conquestionem, feminis plangore et capitis ictu, nonnumquam sedato et constanti gestu, maesto et conturbato vultu uti oportebit.
Non sum nescius quantum susceperim negotii qui motus corporis exprimere verbis et imitari scriptura conatus sim voces. Verum nec hoc confisus sum posse fieri ut de his rebus satis commode scribi posset, nec, si id fieri non posset, hoc quod feci fore inutile putabam, propterea quod hic admonere voluimus quid oporteret; reliqua trademus exercitationi. Hoc tamen scire oportet, pronuntiationem bonam id proficere,1 ut res ex animo agi videatur.
28XVI. Nunc ad thesaurum inventorum atque ad omnium partium rhetoricae custodem, memoriam, transeamus.
Memoria utrum habeat quiddam artificiosi, an omnis ab natura proficiscatur, aliud dicendi tempus magis idoneum dabitur. Nunc proinde atque constet in hac re multum valere artem et praeceptionem, ita de ea re loquemur. Placet enim nobis esse artificium
one ought to slap one’s thigha and beat one’s head, and sometimes to use a calm and uniform gesticulation and a sad and disturbed expression.
I am not unaware how great a task I have undertaken in trying to express physical movements in words and portray vocal intonations in writing. True, I was not confident that it was possible to treat these matters adequately in writing. Yet neither did I suppose that, if such a treatment were impossible, it would follow that what I have done here would be useless, for it has been my purpose merely to suggest what ought to be done. The rest I shall leave to practice. This, nevertheless, one must remember: good delivery ensures that what the orator is saying seems to come from his heart.
28XVI. Now let me turn to the treasure-house of the ideas supplied by Invention, to the guardian of all the parts of rhetoric, the Memory.b
The question whether memory has some artificial quality, or comes entirely from nature, we shall have another, more favourable, opportunity to discuss. At present I shall accept as proved that in this matter art and method are of great importance, and shall treat the subject accordingly. For my part, I am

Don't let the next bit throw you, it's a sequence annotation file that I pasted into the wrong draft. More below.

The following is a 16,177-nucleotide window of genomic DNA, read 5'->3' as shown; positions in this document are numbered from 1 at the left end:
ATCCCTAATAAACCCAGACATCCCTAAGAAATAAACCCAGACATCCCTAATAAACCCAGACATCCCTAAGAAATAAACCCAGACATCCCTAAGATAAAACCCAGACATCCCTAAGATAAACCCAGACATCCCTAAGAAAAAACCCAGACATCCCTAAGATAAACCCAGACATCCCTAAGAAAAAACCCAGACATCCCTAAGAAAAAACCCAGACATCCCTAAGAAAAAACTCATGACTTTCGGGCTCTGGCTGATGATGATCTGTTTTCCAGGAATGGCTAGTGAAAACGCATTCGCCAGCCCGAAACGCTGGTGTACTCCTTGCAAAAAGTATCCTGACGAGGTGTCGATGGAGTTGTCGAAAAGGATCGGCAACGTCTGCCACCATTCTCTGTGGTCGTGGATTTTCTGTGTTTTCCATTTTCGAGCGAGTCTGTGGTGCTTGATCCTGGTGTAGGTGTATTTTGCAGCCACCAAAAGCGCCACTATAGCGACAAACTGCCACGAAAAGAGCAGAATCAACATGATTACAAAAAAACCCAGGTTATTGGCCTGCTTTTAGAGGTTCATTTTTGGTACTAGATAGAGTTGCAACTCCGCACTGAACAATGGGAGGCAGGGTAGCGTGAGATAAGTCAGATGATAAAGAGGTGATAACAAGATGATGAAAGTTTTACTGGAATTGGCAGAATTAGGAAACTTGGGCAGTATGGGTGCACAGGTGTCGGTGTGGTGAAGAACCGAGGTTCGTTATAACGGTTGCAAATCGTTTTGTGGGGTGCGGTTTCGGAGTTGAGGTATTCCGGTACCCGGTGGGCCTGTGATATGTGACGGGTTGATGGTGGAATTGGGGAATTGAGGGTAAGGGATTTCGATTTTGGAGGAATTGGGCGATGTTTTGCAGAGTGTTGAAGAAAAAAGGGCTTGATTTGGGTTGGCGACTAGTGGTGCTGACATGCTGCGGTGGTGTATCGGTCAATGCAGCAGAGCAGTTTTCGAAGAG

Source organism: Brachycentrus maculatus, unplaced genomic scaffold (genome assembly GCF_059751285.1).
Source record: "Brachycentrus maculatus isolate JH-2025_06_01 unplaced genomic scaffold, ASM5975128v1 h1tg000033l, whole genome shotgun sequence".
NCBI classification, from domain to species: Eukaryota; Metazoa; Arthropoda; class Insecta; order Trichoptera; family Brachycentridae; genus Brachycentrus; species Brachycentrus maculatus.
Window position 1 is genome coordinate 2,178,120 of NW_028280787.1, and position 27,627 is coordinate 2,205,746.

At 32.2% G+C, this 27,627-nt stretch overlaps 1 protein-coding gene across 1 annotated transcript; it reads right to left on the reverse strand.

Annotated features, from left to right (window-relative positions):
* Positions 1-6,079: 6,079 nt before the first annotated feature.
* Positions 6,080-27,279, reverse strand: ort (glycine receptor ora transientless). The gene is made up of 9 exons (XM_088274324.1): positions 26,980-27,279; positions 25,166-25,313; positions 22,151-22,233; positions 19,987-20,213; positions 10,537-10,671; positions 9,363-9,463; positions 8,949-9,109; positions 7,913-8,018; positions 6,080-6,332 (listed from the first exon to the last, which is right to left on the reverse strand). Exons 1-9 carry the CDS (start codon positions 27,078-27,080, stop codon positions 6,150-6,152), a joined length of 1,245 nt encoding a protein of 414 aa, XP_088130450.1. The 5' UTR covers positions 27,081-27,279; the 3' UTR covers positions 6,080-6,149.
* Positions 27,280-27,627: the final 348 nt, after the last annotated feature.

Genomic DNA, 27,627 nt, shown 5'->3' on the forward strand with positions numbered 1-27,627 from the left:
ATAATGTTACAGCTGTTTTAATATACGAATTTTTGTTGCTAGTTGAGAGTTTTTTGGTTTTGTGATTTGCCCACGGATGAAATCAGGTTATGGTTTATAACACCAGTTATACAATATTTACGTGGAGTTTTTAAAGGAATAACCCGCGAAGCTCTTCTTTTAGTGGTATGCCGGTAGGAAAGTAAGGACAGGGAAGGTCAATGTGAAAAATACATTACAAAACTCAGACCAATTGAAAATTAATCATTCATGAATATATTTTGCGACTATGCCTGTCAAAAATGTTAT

- aCf. Quintilian, 11. 3. 123: “Slapping the thigh, which, it is believed, Cleon [see Plutarch, Nicias 8] was the first to introduce at Athens, is in common use; it is becoming as a sign of indignation and also excites the hearer. Cicero [Brutus 80. 278] misses this in Calidius.” In Lucian, Rhetor. Praeceptor 19, the young learner is satirically encouraged to make use of this gesture.
- bOn ancient mnemonics see Helga Hajdu, Das mnemotechnische Schrifttum des Mittelalters (Vienna, Amsterdam, and Leipzig, 1936), pp. 11–33, and L. A. Post, Class. Weekly 25 (1932). 105–110; on Memory in oral literature, J. A. Notopoulos, Trans. Am. Philol. Assn. 69 (1938). 465–493. The rhetorical interest in memoria appears early, among the sophists, who valued its uses in the learning of commonplaces and for improvisation. Our author’s mnemonic system is the oldest extant. Whether such pictorial methods were widely used by the orators we do not know, but the theory persists to this day. See also Longinus, in Spengel-Hammer 1 (2). 197–206; Cicero, De Oratore 2. 85. 350–88. 360; and esp. Quintilian’s historical and critical treatment, 11. 2. 1–51.